Rents know no Corona
Numerous economists had predicted falling real estate and rental prices during the pandemic. But prices are on the rise.
by Peter Samol
[This article first published by Jungle.World on 8/31/2020 is translated from the German on the Internet, www.krisis.org.]
Weird thing: The pandemic is not depressing real estate prices
Once again, economists are surprised that reality doesn't want to follow their models. According to them, rents and prices in the real estate markets should be falling because people have other things to worry about in the Corona crisis than changing their residence or buying real estate. After all, the number of housing advertisements fell by almost 40 percent in April compared to the period immediately before the crisis.
According to the well-known standard model of economists, according to which prices are formed on the basis of supply and demand, this should actually have led to a noticeable drop in supply rents. So far, however, there has been no sign of any price collapse on the German real estate market. Although there was a slight drop in average prices in April, this remained within normal fluctuations. Compared with the previous year, asking rents for new leases actually rose by 3.6 percent in the second quarter of 2020. In the sale of condominiums and single-family homes, prices even rose by a good eight percent, and this despite the fact that economic output in Germany, as well as worldwide, has experienced the biggest decline since the start of the pandemic since it has been measured at all.
Pure market logic relentlessly drives up land prices in times of ultra-cheap money.
Why aren't housing prices falling? Economists are at a loss when faced with this question. Perhaps they should have looked up a certain Karl Marx. Indeed, the third volume of his magnum opus, Das Kapital, explains conclusively and plausibly why real estate prices do exactly what they are doing in a situation like the present one: namely, they are rising.
First of all, one has to realize that in the Corona crisis, it is solely the huge influx of money from the central banks that prevents an even greater recession. To keep their national economies running, countries around the world are taking on trillions in new debt. They pass the money on to companies, banks and, in some cases, private households, thereby preventing mass bankruptcies and rapidly rising unemployment. The money comes from their own central banks. By buying up government debt instruments, they create the corresponding money supply at the same time. This unrestrained money multiplication is the last resort to keep the global economy from crashing. No one knows how long this can continue.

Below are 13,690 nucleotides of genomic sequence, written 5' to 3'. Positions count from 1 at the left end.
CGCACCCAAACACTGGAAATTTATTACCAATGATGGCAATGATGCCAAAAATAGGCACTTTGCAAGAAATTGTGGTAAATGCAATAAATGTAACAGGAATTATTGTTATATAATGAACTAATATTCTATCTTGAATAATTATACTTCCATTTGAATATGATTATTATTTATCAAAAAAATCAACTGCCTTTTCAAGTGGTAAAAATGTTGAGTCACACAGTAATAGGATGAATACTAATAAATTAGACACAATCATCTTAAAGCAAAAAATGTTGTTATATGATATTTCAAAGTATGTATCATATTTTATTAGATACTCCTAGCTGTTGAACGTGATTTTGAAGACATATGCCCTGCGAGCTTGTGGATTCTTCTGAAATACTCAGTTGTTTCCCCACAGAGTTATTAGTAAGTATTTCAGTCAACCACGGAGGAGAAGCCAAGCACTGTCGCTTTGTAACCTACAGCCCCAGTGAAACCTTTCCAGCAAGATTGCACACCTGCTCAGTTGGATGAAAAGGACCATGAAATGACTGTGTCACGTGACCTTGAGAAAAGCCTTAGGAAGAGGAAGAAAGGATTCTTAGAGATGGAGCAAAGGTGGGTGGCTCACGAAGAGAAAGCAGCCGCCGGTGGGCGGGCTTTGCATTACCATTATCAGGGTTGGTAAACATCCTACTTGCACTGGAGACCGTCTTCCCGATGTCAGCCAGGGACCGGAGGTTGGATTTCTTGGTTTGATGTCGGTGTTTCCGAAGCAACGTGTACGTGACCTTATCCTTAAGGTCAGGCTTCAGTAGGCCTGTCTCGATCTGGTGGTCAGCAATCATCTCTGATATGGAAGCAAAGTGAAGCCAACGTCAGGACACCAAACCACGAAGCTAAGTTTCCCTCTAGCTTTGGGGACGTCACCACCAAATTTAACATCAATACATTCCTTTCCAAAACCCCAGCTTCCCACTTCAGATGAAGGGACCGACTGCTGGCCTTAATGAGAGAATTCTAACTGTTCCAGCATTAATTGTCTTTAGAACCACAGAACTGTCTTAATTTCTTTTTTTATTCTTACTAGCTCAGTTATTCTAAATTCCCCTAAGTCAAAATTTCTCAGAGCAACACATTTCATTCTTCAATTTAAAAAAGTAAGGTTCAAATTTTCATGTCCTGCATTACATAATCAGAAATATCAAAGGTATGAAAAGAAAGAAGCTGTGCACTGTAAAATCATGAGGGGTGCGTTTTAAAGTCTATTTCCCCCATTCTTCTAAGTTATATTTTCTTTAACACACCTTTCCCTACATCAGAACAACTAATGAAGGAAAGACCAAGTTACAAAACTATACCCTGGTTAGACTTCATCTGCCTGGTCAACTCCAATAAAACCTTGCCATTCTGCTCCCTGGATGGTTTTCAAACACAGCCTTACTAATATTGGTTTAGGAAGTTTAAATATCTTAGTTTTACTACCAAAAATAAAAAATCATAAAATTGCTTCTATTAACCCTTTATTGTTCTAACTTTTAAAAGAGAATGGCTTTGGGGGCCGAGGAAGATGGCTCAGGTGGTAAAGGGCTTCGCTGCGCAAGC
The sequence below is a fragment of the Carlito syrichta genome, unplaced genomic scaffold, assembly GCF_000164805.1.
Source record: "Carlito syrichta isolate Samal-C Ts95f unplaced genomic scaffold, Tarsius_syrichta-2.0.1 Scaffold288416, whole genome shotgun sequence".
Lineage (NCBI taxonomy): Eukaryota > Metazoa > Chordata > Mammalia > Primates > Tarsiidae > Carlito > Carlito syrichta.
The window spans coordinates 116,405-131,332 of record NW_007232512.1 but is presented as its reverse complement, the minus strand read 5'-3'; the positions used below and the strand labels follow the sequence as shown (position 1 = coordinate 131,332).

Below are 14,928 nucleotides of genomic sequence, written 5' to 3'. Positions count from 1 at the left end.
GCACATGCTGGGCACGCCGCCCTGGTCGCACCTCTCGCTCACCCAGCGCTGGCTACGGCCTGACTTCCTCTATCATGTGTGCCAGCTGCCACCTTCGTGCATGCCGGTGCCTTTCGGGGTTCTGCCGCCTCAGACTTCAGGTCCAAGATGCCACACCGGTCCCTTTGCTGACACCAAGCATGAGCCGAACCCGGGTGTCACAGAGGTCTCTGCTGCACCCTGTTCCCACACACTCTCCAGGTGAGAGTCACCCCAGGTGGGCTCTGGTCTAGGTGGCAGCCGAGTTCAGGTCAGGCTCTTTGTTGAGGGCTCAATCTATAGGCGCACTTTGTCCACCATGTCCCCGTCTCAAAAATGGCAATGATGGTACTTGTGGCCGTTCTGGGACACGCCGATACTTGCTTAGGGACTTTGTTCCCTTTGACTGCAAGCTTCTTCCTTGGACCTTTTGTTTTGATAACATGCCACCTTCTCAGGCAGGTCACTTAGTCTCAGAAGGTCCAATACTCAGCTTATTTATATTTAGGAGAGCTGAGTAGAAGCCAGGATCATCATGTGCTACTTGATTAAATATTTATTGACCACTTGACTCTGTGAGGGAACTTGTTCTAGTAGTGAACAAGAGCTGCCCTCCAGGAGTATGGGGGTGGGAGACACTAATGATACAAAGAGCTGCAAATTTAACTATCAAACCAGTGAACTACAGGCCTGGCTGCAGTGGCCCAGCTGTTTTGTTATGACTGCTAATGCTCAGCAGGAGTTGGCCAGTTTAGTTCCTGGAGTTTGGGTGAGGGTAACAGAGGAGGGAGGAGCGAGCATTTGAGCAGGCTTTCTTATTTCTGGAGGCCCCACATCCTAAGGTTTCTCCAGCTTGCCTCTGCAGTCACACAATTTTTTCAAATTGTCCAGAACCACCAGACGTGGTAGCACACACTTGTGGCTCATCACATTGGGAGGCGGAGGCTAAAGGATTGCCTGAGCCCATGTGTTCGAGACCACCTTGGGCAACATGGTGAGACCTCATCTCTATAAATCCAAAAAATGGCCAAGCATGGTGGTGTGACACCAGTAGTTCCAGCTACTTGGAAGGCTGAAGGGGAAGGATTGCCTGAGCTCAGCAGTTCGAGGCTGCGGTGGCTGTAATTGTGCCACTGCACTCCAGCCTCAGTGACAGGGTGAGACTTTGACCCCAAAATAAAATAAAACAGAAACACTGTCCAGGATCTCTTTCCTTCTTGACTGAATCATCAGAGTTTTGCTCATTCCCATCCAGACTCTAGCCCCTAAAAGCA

According to the economists' textbooks, all this money should actually lead to inflation. But this does not happen, because it does not appear on the goods markets, but remains for the most part in the area of financial investments. The only prices that rise as a result are those for assets. Thus, the prices for stocks and other securities are being driven to unimaginable heights by the cheap money of the central banks.
But because these investment opportunities are no longer sufficient or hardly yield any returns, a considerable amount of money is moving into the real estate sector. Real estate is also an asset. But unlike stocks, bonds and the like, they are also essential consumer goods. Therefore, the flood of money from central banks leads to rising rents and real estate prices - quite independently of the actual demand for housing.
In this context, it is worthwhile to take a look at how real estate prices are actually determined. As one learns at the mentioned place with Marx, these come in remarkable way. Investors basically do nothing other than compare the income that a property brings in with the returns on the money markets. If, for example, a property brings in an annual rent of 20,000 euros, then this is simply equated with a financial investment that brings in the same amount in interest. If one had to invest, for example, 400 000 euros for the same profit, they assume that the above property has exactly this value, i.e. 400 000 euros.
It follows from this logic that property prices automatically rise when interest rates fall. So, in the example, if interest rates were to halve, one would have to invest 800,000 euros to achieve the 20,000 euros annual return. At the same time, the value of the property in question would also change in the direction of 800,000 euros. This means that when capital market yields fall, the price of land rises. With interest rates tending towards zero or even becoming negative, it is therefore only logical that real estate prices go through the roof.
Thus, pure market logic relentlessly drives up land prices in times of ultra-cheap money. Not even a pandemic can change that. Quite the opposite, in fact, because to combat the corona crisis, central banks are squeezing even more money into the financial markets than ever before. As a result, interest rates are historically low and are preparing to drive real estate prices to heights never before known to mankind.